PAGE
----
Microsoft has placed Apache Hadoop at the core of its big data strategy. It’s a move that might seem surprising to the casual observer, being a somewhat enthusiastic adoption of a significant open source product.
The reason for this move is that Hadoop, by its sheer popularity, has become the de facto standard for distributed data crunching. By embracing Hadoop, Microsoft allows its customers to access the rapidly-growing Hadoop ecosystem and take advantage of a growing talent pool of Hadoop-savvy developers.
Microsoft’s goals go beyond integrating Hadoop into Windows. It intends to contribute the adaptions it makes back to the Apache Hadoop project, so that anybody can run a purely open source Hadoop on Windows.
The Microsoft distribution of Hadoop is currently in “Customer Technology Preview” phase. This means it is undergoing evaluation in the field by groups of customers. The expected release time is toward the middle of 2012, but will be influenced by the results of the technology preview program.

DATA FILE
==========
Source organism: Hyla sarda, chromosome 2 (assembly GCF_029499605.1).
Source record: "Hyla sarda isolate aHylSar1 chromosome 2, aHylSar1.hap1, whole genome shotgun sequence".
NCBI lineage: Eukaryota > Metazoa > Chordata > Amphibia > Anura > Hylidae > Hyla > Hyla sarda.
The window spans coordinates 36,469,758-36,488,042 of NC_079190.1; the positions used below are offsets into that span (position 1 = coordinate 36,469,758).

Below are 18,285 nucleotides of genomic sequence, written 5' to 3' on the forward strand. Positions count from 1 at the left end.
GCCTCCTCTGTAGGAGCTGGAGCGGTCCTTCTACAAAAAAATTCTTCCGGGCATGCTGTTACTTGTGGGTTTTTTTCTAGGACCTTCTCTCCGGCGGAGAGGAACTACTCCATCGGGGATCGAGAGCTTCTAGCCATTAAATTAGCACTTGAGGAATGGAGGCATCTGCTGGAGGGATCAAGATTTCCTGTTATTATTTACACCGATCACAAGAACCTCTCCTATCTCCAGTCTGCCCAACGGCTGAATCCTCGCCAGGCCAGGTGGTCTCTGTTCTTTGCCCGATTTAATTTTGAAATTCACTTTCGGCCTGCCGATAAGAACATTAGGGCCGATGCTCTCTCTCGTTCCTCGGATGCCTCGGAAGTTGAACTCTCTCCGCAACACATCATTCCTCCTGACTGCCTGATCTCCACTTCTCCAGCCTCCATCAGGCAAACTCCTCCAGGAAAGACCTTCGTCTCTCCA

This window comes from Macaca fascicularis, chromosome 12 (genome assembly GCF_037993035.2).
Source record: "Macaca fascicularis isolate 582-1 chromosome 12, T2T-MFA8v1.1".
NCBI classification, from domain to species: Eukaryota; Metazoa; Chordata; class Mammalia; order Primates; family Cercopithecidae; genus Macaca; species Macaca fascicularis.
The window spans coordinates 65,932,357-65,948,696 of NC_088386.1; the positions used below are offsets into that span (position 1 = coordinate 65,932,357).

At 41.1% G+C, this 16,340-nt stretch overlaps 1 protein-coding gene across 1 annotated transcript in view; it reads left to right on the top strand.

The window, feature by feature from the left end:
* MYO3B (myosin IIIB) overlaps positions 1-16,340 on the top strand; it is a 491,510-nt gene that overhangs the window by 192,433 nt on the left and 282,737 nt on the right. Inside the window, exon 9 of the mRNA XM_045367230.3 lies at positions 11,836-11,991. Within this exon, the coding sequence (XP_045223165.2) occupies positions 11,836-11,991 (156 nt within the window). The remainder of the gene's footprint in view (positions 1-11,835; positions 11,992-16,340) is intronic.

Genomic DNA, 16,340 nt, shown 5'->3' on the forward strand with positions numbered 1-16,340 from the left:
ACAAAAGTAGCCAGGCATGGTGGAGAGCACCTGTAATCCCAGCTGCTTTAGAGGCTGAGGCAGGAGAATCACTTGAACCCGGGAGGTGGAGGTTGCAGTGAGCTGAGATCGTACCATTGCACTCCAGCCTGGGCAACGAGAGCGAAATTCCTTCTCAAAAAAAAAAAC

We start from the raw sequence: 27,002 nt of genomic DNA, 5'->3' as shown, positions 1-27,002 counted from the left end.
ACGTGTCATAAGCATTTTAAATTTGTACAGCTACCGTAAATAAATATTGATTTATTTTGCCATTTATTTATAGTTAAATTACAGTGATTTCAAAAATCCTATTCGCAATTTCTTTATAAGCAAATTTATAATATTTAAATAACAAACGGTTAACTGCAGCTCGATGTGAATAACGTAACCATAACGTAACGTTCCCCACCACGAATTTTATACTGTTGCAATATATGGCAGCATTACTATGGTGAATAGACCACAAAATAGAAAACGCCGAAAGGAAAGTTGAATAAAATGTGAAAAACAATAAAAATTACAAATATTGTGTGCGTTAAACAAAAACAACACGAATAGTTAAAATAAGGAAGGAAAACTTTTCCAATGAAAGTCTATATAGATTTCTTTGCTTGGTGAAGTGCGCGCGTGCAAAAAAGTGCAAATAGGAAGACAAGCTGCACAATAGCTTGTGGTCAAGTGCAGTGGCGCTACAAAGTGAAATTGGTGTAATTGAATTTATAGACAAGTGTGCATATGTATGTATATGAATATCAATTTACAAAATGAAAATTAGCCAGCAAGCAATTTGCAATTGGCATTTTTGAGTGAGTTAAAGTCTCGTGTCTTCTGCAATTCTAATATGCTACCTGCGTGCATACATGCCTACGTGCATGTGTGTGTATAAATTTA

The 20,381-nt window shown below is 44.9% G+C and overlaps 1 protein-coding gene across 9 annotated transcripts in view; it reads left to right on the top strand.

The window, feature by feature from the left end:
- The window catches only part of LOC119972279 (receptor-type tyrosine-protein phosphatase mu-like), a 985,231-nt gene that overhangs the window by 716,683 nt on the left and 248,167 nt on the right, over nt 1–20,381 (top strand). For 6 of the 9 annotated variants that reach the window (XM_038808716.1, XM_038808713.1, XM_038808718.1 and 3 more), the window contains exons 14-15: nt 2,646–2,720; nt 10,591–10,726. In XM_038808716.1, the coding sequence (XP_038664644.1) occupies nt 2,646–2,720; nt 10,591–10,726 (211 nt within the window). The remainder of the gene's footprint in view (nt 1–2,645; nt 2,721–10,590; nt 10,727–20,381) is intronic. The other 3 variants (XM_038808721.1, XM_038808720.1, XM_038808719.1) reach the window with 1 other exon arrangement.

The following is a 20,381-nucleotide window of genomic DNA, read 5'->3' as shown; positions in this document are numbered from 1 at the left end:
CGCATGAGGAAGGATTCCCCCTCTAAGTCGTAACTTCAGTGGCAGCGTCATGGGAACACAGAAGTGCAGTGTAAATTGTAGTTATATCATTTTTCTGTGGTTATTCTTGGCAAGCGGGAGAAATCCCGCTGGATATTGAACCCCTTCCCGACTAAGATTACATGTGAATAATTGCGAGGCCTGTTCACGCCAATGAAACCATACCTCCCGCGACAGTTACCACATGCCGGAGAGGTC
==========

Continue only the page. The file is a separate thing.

Microsoft’s Hadoop distribution is usable either on-premise with Windows Server, or in Microsoft’s cloud platform, Windows Azure. The core of the product is in the MapReduce, HDFS, Pig and Hive components of Hadoop. These are certain to ship in the 1.0 release.
As Microsoft’s aim is for 100% Hadoop compatibility, it is likely that additional components of the Hadoop ecosystem such as Zookeeper, HBase, ...